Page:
The challenge for most will be finding coverage suitable for their needs and budget. For those who qualify for subsidies affordable coverage will be there but most may find the networks inadequate. For those who earn too much to qualify for ObamaCare assistance, not only will the networks be very limited the cost will be unbearable. 

What are the options? If you need coverage without pre-existing conditions you will be limited to the exchange and ACA compliant plans. If you are relatively healthy there are some options to consider. Many religious organizations offer comprehensive plans that are NOT subject to the ACA penalties. These policies come with exclusions, limitations and pre-existing conditions but may be an affordable option. If your income is too high for a subsidy but you would not consider yourself "rich", a non compliant TRH policy can be a very affordable option. The thing to know is you will have to pay an ACA penalty of $695 per adult or 2.5% of  your AGI whichever is greater. 

My recommendation is to start looking as early as possible. January 1 rates should be available by mid October.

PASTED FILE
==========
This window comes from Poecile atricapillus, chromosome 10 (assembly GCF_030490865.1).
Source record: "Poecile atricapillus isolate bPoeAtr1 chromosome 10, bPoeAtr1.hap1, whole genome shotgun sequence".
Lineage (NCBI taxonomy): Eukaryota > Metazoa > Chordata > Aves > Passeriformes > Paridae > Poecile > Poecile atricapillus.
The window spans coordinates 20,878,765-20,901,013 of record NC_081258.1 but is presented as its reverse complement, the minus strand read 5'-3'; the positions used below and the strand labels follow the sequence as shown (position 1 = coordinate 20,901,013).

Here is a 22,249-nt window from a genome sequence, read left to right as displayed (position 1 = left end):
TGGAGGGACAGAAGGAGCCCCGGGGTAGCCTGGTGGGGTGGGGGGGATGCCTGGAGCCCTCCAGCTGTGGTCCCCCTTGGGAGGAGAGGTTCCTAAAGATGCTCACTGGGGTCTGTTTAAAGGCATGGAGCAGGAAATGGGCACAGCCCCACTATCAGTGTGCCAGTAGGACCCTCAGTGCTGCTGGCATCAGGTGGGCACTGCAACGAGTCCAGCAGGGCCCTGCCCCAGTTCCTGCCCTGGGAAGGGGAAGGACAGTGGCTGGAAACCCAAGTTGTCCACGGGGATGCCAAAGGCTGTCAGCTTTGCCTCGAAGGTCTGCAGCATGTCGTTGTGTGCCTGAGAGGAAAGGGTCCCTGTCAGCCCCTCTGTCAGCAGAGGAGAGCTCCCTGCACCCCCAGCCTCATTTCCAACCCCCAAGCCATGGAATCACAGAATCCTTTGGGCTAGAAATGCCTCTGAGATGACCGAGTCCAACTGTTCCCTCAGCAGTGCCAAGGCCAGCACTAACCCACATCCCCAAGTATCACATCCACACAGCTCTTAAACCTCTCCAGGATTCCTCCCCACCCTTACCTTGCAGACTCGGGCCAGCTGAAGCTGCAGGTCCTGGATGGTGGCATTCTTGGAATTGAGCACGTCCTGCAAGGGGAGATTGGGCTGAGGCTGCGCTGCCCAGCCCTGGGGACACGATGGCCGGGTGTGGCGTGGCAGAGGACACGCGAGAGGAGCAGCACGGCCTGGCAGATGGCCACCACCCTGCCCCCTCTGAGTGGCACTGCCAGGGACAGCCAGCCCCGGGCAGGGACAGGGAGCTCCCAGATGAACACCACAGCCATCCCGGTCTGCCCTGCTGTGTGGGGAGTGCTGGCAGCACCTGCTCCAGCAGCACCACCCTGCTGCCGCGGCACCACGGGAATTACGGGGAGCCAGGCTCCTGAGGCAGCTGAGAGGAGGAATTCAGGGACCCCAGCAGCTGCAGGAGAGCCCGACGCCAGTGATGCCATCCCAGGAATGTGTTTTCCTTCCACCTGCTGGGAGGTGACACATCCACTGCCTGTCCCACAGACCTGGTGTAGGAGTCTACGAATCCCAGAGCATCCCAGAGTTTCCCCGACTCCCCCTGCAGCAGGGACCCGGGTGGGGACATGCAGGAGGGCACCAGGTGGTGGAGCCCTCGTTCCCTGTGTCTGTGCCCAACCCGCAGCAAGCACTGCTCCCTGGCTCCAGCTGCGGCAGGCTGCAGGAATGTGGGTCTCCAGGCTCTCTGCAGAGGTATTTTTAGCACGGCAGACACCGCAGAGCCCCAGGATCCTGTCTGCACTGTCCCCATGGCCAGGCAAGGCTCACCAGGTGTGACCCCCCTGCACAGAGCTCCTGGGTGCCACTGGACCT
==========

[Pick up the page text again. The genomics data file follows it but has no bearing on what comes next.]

Modern Healthcare Article

Tennessean Article



Posted on 09/27/2016 7:44 AM by David Moore
Tuesday, 23 August 2016

Tennessee's insurance regulator approved hefty rate increases for the three carriers on the Obamacare exchange in an attempt to stabilize the already-limited number of insurers in the state.

The rate approvals, while a tough decision, were necessary to ensure that consumers around the state had options when open enrollment begins in November, said Julie Mix McPeak, commissioner of the Tennessee Department of Commerce and Insurance. BlueCross BlueShield of Tennessee is the only insurer to sell statewide and there was the possibility that Cigna and Humana would reduce their footprints or leave the market altogether.

"I would characterize the exchange market in Tennessee as very near collapse ... and that all of our efforts are really focused on making sure we have as many writers in the areas as possible, knowing that might be one. I'm doing everything I can to prevent a situation where that turns to zero," McPeak said to The Tennessean.